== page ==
Intrahepatic lithiasis managed with hepatectomy and anterograde cholangioscopy through the right posterior sectorial duct

Authors

  • Victória L. Matos Department of Pediatric Surgery, Unidade Local de Saúde de Coimbra, Hospital Pediátrico, Coimbra, Portugal
  • Luís Ferreira Department of General Surgery, Hospital Dr. Nélio Mendonça, Sesaram-Eperam, Madeira, Portugal
  • Henrique Alexandrino Department of General Surgery, Unidade Local de Saúde de Coimbra, Coimbra, Portugal
  • Guilherme Tralhão Department of General Surgery, Unidade Local de Saúde de Coimbra, Coimbra, Portugal

DOI:

https://doi.org/10.18203/2349-2902.isj20241399

Keywords:

Anterograde lithotomy, Intrahepatic lithiasis, Intraoperative cholangioscopy

Abstract

Intrahepatic lithiasis, endemic in East Asia, is increasing in Western countries and without proper treatment, may cause cholangitis, liver abscesses, biliary cirrhosis, and cholangiocarcinoma. Management may require endoscopic, percutaneous, or surgical approach to the bile duct. Anterograde approach through the stump of the biliary duct during hepatectomy has been reported only rarely. We present a case managed through an anterograde approach, which is a valid alternative that preserves the integrity of the main biliary tree. A 76-year-old woman presented with recurrent severe cholangitis episodes and intrahepatic lithiasis in the right posterior sectorial bile duct, with a dominant stone in the junction with the left duct. Due to a variation in the biliary tree anatomy, the retrograde access was difficult and after undergoing several unsuccessful attempts at endoscopic clearance, she was offered surgical therapy. Right posterior sectionectomy and common bile duct anterograde exploration through the stump were performed, for stones clearance. The anterograde approach allowed complete hepaticolitothomy, preserving the main biliary tree and preventing anastomotic stricture or leakage. This technique should be considered in sectorial limited intrahepatic lithiasis with steep angle of drainage, unapproachable by retrograde access.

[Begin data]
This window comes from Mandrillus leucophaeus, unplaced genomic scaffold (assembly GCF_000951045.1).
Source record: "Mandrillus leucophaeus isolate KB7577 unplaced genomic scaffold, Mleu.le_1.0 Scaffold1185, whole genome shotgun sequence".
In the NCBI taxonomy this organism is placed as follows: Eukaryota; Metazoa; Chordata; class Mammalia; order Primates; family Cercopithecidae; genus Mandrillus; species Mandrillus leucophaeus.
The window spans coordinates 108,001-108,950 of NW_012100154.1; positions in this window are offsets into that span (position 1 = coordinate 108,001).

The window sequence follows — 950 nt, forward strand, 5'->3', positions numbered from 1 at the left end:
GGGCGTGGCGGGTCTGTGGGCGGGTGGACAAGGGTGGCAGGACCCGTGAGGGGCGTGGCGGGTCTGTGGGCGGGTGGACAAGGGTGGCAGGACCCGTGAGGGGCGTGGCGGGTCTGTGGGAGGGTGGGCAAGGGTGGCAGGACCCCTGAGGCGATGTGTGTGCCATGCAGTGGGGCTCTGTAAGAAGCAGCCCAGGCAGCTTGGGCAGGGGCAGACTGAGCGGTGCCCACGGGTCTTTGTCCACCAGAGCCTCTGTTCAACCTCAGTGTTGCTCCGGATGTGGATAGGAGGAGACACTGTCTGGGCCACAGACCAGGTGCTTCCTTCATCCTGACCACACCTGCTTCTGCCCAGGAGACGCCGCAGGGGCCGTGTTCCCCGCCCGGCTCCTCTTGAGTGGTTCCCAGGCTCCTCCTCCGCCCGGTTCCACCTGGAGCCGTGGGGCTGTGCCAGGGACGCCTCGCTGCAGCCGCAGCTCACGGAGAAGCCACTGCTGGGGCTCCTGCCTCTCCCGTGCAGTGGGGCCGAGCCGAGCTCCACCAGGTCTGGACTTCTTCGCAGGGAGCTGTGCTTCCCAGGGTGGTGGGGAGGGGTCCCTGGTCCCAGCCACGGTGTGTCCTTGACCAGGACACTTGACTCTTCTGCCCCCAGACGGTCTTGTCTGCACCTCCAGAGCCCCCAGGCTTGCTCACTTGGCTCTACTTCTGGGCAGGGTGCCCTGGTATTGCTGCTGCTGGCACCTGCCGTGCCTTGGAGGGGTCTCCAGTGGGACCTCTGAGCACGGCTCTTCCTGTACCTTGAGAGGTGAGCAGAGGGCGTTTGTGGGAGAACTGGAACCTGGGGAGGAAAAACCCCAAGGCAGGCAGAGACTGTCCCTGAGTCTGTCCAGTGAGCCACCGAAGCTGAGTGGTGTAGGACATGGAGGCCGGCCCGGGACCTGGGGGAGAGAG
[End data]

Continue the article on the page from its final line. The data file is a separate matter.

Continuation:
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Published

2024-05-29

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Case Reports